When such acts are committed against organizations seeking to make a difference in the communities they serve, this thoughtless aggression is altogether outrageous.
Couple these heinous crimes with the potential for personal injury — or worse — and the severity of their ramifications is further compounded.
We have addressed previously our disdain for unthinking and callous antics.
Their range is a wide and sad commentary on the dark side of our society and the unthinking ways of some of its members.
One such premeditated wrongdoing was the series of assaults on Interstate 75 motorists from overpasses, one of which included a bus carrying the young members of Voices of Lee.
Another were the short-lived incidents of looting against Bradley County families whose homes, property and lives were ravaged by five unprecedented waves of tornadoes and storms that raked across our community April 27.
The most recent came late Friday night when one or more suspected culprits burned the Goodwill donation trailer that operated from the BI-LO Shopping Center parking lot at Dalton Pike and APD 40. Interviewed by Cleveland Fire Department Capt. Ben Atchley, witnesses reported seeing an unidentified person toss an incendiary device onto a couch that had been placed under the trailer. The donated piece of furniture caught fire and the blaze spread to the under-section of the trailer.
As firefighters arrived, they found the structure completely engulfed. The storage unit, and all the donated contents, were destroyed.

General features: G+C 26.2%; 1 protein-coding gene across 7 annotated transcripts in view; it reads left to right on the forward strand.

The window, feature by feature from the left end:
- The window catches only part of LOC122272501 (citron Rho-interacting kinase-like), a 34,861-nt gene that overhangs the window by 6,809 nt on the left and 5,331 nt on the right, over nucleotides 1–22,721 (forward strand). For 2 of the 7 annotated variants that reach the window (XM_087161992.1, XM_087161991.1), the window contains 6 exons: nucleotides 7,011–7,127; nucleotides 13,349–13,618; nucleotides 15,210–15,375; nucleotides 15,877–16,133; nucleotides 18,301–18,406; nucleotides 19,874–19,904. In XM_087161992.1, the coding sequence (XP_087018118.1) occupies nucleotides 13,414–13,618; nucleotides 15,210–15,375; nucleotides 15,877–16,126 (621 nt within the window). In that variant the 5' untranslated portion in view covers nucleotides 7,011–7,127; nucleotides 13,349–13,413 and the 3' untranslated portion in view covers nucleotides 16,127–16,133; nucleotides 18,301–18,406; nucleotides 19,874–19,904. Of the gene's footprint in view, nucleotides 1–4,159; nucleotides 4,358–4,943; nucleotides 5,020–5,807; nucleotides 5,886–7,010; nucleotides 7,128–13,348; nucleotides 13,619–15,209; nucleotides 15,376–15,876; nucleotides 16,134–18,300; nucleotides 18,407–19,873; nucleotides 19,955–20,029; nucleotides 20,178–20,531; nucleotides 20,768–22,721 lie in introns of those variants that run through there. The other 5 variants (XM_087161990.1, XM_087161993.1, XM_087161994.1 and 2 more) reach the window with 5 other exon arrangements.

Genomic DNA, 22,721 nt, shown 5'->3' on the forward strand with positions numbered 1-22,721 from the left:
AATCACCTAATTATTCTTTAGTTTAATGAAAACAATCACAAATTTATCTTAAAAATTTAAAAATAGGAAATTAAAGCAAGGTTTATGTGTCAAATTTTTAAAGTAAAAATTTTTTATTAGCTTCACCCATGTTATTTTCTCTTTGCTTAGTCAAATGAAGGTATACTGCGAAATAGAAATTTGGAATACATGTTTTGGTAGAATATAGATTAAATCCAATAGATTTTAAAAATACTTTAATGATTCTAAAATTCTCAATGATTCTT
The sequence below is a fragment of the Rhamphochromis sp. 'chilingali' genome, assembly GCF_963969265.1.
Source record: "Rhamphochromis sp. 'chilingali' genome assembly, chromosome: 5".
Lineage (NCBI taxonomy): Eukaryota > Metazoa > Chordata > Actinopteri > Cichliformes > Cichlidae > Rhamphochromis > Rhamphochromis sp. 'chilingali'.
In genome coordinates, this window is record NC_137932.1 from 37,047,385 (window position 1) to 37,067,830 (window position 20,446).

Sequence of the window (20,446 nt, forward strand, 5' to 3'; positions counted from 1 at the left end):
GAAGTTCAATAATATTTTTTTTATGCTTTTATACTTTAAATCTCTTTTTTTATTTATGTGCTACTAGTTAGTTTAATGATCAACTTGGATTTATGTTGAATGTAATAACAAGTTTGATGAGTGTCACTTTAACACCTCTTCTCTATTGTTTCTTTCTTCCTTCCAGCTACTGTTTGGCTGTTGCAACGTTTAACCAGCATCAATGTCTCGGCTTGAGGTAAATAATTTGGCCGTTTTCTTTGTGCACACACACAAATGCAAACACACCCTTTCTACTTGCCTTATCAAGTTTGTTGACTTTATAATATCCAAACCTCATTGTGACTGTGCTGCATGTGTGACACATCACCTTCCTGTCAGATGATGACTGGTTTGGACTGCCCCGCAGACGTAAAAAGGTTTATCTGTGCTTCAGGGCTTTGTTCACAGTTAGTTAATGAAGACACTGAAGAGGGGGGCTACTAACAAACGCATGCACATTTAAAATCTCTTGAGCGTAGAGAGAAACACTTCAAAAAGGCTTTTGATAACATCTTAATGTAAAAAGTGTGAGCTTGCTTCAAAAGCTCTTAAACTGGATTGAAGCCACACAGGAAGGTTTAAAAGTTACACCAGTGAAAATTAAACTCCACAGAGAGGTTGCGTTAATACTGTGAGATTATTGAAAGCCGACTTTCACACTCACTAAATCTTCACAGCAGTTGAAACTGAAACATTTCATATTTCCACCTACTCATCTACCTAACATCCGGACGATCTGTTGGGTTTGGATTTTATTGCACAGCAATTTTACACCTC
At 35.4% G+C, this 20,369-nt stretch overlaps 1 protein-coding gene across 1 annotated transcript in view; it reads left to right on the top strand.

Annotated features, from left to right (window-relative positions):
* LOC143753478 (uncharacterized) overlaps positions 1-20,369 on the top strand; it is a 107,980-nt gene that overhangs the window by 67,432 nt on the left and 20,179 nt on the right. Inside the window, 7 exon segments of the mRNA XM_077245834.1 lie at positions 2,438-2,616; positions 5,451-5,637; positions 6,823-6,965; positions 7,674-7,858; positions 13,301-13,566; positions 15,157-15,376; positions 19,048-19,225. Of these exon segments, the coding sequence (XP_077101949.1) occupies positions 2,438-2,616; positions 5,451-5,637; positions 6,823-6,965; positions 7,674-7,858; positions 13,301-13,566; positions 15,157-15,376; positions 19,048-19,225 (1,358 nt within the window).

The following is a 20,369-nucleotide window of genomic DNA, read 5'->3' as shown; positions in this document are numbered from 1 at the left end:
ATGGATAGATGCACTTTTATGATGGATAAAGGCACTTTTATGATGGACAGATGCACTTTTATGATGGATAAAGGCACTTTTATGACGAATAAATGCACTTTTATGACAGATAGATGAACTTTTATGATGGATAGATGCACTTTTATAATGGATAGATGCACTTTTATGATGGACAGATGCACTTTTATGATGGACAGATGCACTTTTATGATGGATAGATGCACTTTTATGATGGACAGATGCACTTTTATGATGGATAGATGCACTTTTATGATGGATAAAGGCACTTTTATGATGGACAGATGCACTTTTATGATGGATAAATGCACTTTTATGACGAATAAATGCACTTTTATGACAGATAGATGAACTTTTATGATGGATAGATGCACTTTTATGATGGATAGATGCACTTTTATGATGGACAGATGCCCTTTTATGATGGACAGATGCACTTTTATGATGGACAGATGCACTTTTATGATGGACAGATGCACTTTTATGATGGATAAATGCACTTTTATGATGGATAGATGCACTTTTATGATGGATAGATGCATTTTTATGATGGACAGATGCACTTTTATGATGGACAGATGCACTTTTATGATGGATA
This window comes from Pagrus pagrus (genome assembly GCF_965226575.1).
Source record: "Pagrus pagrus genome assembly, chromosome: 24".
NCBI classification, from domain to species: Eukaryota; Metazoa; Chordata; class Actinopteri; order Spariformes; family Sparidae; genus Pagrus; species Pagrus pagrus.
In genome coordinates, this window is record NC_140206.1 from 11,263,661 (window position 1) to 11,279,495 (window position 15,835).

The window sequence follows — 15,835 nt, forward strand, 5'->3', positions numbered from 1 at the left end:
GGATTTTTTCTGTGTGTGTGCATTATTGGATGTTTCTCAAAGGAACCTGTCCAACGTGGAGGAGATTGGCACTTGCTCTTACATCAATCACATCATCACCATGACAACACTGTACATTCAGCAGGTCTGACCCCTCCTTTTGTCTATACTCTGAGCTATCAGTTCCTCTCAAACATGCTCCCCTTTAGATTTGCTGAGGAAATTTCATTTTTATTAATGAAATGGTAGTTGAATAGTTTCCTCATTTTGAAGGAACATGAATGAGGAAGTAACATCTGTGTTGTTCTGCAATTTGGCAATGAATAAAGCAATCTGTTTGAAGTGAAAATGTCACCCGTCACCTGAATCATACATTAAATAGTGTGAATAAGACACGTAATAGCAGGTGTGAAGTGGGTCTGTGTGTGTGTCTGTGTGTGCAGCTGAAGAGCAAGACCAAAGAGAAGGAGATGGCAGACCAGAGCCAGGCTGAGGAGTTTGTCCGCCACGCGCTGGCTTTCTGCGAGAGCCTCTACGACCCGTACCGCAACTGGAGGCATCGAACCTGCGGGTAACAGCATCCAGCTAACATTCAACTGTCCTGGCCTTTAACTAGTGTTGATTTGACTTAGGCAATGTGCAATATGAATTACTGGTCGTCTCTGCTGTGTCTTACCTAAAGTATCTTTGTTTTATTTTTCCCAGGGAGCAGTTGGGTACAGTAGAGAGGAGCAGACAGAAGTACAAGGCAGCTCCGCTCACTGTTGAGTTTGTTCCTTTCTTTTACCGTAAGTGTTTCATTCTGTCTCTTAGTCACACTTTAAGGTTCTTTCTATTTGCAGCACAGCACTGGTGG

Information and evidence collected are being turned over to Lt. Donnie Sullivan, CFD fire and arson investigator.
It is bad enough that an uncaring person or persons has committed such an outlandish crime against another.
It is bad enough that hate, anger and such a malicious disrespect toward others has been unleashed against any one individual or group.
It is bad enough that those who rely on the discounted pricing and community service of Goodwill are those who are most directly impacted by this crime of arson.
But the biggest crime is its potential.
What if innocent people had been placed at risk? Even worse, what if life had been taken? What if these inexcusable acts of atrocity had led to the serious injury — or the death — of the assailants? What if by chance the raging inferno had spread to the roof of the neighboring shopping center whose businesses might still have had employees inside? Or to the neighboring restaurant that recently opened?
The potential for catastrophe is frightening.
Perhaps most alarming is that which lies in the hearts and the minds of those who would make such decisions to inflict harm against others or their possessions.
Whether the reportedly intentional burning of the Goodwill donation trailer was a random act of vandalism, a result of childish peer pressure, a crime of revenge or simple boredom, the point is people could have been injured.
Lives could have been lost.
Had this occurred, the crime would have been murder, not just arson.
We urge those with information or anyone who might have witnessed suspicious activity last Friday night in the vicinity of the Goodwill donation trailer to contact Capt. Atchley or Lt. Sullivan at the Cleveland Fire Department.
Regardless of its motive, arson is a crime punishable in a court of law.
We encourage investigators to move thoroughly yet swiftly.
By any standards, arson is a hideous act.
One whose punishment should be mindful of not just the crime but its potential for disaster.